It wasn't something intended for unbelievers or secular society. The second thing we need to understand is that this was voluntary. Believers were being stirred by the Holy Spirit to give generously to the church, to meet needs within the church body. They responded with obedience when the Holy Spirit prompted them. Because Christianity says everything that I have belongs to God.

Communism and hyper socialism are involuntary. And believe everything you have belongs to me. God honors man's sovereignty. And Christians give of our own free will. Communism and Hypersocialism take even against one's free will.

And as we keep reading, we'll learn why the Holy Spirit was stirring such radical generosity among the brethren in this special season. Take a look at verse 33. It says, with great power the apostles were giving testimony to underline this the resurrection of the Lord Jesus. And underline this too, great grace. Great grace was on all of them.

I love that phrase. Great grace was on all of them. Where the gospel is preached, the life, death and resurrection of Jesus on our behalf, the result is always grace poured out from heaven upon those who embrace it. I'll say that again, where the gospel is preached, the result is always great grace poured out on those who embrace it. Therefore, we never tire of hearing the gospel.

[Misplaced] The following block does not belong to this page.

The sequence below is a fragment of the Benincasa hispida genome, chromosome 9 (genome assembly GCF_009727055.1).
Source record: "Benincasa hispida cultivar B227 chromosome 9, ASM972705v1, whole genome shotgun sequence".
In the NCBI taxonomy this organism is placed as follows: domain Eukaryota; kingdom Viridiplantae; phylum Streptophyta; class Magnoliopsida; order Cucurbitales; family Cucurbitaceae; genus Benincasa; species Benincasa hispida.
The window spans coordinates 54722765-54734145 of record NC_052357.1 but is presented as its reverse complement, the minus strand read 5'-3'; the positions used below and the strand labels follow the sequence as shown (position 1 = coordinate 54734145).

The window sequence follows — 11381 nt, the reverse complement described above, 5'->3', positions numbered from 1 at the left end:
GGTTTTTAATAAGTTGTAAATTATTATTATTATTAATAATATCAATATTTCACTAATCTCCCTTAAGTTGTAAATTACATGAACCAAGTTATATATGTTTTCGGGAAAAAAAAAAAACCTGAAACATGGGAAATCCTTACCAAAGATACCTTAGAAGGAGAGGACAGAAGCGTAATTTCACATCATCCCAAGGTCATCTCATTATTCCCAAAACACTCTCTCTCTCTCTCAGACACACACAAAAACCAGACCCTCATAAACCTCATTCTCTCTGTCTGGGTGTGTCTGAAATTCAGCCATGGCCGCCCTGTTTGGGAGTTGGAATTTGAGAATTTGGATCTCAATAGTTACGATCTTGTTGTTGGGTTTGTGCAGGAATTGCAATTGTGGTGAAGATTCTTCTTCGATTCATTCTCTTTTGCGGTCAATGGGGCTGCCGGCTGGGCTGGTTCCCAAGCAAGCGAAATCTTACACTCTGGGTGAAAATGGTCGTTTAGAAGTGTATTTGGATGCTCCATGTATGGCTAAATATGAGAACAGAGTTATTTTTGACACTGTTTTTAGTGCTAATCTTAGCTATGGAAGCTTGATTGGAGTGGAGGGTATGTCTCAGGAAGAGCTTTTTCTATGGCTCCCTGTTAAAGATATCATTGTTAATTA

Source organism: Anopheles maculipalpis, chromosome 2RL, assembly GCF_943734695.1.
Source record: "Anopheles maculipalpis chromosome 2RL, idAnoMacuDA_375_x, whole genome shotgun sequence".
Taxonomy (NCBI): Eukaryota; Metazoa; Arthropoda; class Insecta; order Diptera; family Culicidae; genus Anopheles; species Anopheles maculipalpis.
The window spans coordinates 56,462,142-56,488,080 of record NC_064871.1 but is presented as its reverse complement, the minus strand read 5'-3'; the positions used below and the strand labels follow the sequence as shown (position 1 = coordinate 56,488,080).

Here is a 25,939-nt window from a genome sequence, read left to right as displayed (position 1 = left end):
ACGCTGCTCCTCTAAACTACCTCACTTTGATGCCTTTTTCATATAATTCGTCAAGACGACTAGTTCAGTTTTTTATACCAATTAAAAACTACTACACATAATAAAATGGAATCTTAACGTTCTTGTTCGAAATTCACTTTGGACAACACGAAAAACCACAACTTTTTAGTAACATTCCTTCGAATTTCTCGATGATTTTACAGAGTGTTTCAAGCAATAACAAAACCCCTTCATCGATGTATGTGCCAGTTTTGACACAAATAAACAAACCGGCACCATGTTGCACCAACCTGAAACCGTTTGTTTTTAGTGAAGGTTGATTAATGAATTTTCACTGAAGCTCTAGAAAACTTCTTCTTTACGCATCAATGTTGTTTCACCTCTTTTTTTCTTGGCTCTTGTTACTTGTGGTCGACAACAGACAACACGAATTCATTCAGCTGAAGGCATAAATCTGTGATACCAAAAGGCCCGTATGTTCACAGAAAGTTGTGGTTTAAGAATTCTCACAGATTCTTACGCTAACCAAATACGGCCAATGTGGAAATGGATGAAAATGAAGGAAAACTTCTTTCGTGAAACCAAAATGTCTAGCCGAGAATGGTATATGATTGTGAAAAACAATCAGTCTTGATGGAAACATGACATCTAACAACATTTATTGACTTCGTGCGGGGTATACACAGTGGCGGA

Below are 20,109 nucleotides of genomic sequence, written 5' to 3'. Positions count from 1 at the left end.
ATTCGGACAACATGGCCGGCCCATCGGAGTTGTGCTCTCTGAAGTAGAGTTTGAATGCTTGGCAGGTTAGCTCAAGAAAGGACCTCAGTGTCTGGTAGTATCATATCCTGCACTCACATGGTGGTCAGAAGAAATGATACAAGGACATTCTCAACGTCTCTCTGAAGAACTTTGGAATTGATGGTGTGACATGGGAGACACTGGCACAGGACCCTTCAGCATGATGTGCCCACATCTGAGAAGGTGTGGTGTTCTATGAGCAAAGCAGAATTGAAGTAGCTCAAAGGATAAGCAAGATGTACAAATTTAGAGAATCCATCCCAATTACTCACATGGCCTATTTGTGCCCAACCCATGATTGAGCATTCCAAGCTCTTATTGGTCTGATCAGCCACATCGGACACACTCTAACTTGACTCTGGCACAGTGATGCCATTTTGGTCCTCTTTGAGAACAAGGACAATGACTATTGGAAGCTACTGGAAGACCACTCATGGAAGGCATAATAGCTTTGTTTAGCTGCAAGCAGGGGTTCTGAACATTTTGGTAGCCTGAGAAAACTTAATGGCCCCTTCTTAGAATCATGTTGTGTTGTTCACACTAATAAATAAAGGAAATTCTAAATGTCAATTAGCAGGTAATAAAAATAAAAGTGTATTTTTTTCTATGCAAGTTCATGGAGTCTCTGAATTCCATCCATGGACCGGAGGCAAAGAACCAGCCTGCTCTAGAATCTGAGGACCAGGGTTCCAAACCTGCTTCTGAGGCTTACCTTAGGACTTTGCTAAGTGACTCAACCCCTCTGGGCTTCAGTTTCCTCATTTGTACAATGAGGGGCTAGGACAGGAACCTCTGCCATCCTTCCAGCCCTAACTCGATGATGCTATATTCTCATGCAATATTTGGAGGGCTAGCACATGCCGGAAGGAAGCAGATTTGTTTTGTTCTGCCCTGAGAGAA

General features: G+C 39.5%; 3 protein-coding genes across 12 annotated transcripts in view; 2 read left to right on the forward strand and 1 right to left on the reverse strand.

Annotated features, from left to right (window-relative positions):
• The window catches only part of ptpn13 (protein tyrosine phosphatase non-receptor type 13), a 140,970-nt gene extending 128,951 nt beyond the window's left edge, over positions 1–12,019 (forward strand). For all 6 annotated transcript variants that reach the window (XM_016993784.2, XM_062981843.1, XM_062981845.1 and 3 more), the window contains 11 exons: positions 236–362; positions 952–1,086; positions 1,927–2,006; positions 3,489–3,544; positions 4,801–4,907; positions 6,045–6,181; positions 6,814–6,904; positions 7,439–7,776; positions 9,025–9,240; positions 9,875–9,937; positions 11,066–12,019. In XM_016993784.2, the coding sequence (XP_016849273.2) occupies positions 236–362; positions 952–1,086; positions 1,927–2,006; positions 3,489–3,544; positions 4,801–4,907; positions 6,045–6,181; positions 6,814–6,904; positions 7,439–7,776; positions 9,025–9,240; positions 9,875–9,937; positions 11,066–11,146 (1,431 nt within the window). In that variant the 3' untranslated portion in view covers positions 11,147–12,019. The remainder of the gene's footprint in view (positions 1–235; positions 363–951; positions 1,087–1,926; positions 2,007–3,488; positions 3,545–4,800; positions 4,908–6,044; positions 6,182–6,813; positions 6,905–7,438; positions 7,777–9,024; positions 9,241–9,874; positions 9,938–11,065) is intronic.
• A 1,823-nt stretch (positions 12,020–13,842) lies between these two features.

Therefore, we take communion every week. Have you reached the point where you no longer need God to give you great grace every day? Me neither. Me neither. So we go back to the cross.

We go back to the resurrection. We revisit the greatness of our salvation over and over and over again. We sing about it over and over and over again. We praise God for it over and over and over again. That we might receive great grace over and over and over again because we need it.

So would you write this down? Revisiting the Gospel releases great grace to every believer. Revisiting the Gospel releases great grace to every believer. And when we're experiencing God's grace over and over again, it's not hard to obey Him. And it wasn't hard for those believers who gave generously when the Holy Spirit prompted them to.

They were covered by great grace. And so saying yes to Jesus was easy. Verse 34 underline this there was not a needy person among them, because all those who owned lands or houses sold them, brought the proceeds of what was sold and laid them at the apostle's feet. This was then distributed to each person. Underline this, as any had need as any had need.